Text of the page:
“Every day you may make progress. Every step may be fruitful. Yet there will stretch out before you an ever-lengthening, ever-ascending, ever-improving path. You know you will never get to the end of the journey. But this, so far from discouraging, only adds to the joy and glory of the climb.”
Oftentimes, when we are trying to improve something, we reach a plateau that seems impossible to surpass. No matter how hard we try, the wall blocking our path sometimes seem impenetrable. The frustration sits in and many either give up or throw themselves against the wall with reckless abandon.
So what do you do once you reach such a level that any further progress seems impossible? The answer may seem counter-intuitive, but you may actually need to regress to a lower level.
The easiest way to illustrate this through physical endeavors. Visit any fitness forum and you’ll find countless questions asking how to break through a lifting plateau. The situations may be different, but the answer seems to always be the same; regress back.
Some suggest taking a week or two off lifting before coming back. Others suggest dropping the weight and slowing down the tempo of the lifts and/or focusing on their form. These are all different approaches to the same strategy.
The same holds true for martial arts. By the time a student reaches the level of black belt, they have likely gone through their techniques thousands of times for each technique. While they’ll still grow throughout their years as a black belt, there will come a time when progress slows to a crawl or stops completely.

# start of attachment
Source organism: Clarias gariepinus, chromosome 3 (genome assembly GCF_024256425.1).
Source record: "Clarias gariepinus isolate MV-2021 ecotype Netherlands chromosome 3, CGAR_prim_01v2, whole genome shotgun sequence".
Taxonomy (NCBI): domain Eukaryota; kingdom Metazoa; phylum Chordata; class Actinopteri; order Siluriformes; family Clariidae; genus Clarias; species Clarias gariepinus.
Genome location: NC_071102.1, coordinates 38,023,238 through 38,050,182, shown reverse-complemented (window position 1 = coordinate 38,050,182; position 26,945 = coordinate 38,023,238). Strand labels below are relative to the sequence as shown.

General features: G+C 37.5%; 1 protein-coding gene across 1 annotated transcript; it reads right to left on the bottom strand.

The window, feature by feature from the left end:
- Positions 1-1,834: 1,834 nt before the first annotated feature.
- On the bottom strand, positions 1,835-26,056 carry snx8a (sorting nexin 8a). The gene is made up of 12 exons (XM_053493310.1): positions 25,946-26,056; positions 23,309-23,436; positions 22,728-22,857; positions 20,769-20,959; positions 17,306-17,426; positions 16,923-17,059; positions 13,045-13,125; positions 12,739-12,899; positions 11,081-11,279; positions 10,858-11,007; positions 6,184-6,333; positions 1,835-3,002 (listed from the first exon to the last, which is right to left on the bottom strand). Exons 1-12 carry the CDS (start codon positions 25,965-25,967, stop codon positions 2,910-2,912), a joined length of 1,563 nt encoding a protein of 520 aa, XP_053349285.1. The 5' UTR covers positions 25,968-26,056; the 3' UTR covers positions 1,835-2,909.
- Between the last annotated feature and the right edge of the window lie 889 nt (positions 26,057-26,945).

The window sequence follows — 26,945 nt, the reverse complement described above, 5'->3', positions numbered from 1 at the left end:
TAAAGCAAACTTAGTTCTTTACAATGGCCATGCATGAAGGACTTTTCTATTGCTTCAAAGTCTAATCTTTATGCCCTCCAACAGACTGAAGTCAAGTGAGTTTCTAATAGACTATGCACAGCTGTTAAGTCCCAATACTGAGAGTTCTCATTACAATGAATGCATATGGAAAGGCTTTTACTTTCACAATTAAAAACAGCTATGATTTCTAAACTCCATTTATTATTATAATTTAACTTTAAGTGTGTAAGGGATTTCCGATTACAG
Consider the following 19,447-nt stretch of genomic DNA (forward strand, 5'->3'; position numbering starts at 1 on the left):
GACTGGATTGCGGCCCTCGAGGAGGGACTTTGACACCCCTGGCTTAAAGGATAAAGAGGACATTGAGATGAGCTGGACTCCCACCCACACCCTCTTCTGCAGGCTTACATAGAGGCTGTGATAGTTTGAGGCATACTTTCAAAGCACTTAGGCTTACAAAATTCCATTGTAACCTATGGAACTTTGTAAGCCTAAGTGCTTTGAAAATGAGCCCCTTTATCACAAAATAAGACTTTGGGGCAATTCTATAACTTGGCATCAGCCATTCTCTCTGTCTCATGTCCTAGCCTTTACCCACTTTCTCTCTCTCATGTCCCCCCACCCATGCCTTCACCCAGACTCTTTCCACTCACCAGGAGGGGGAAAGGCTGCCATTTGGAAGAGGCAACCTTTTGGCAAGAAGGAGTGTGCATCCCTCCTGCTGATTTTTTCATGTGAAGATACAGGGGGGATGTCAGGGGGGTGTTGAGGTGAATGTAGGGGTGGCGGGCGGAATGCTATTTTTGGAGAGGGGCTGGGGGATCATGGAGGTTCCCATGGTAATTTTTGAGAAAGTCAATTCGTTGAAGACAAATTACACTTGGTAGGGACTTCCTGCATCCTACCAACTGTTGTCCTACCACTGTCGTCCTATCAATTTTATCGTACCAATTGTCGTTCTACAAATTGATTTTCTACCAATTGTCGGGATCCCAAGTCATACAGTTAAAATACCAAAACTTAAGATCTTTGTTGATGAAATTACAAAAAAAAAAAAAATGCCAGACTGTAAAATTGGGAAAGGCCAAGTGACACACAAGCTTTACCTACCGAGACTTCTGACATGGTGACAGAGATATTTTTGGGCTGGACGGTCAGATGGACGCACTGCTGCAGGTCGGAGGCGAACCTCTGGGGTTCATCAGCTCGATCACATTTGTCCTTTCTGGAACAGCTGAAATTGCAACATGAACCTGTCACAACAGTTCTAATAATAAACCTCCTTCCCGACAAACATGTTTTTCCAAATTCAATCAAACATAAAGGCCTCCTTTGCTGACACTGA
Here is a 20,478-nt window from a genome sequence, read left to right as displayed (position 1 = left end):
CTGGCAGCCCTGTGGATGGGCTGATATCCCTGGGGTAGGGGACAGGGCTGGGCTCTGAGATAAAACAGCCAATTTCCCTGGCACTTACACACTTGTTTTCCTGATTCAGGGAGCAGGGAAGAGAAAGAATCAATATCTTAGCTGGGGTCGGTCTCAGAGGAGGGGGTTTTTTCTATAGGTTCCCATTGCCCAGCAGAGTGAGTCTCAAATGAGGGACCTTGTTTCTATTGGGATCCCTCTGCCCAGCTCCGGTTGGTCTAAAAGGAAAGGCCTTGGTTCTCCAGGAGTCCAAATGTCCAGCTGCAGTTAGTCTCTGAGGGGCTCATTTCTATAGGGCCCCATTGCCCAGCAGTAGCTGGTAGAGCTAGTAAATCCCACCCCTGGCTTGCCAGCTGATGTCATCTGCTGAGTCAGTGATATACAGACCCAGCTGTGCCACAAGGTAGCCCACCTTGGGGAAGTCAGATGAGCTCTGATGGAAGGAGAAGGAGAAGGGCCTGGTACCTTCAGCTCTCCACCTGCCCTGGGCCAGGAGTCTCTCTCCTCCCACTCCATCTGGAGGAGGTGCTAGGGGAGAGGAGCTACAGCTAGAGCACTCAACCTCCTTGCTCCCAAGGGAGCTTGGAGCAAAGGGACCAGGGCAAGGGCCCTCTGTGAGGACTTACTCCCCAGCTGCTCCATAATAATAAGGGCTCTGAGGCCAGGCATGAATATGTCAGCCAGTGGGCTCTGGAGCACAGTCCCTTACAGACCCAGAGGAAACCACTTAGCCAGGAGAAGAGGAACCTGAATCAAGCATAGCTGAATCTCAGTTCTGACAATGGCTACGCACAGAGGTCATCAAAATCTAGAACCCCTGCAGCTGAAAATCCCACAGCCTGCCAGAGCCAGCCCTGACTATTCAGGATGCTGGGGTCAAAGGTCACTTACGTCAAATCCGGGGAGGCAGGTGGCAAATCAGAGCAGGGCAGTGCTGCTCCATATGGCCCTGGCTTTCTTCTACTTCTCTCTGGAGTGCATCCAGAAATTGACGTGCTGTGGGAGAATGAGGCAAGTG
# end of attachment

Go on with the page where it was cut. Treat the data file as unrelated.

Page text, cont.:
No matter how hard they train and push themselves, they just can’t seem to raise themselves to the next level. This is when they need to take a step back and regress down to a lower level.
If you were going to add another level to a one-story house, you wouldn’t simple build a second story on top of the first, would you? No, you would tear the roof off, reinforce the foundation, add load-bearing walls to the first floor, and run new electrical wires and plumbing up to where the second floor would be.
The same holds true for martial arts, or anything else for that matter. Sometimes you must go back to the basics, tearing down everything you believed, and improving yourself from the foundation on up. In regards to martial arts, this can be accomplished by scrutinizing the basics and looking for any subtle flaws to your technique/application or it can be accomplished by taking an entirely different style of martial art to offer a fresh perspective.
Whatever you’re working on in your life, if you’ve found a yourself in a spot where progress has tapered off, take a moment to review where you are and if it’s time to take yourself down a few levels to reinforce what you already know, be it fitness, hobbies, business, or your studies.
A foundation can never be too strong and even the core basics can offer valuable insights to a master.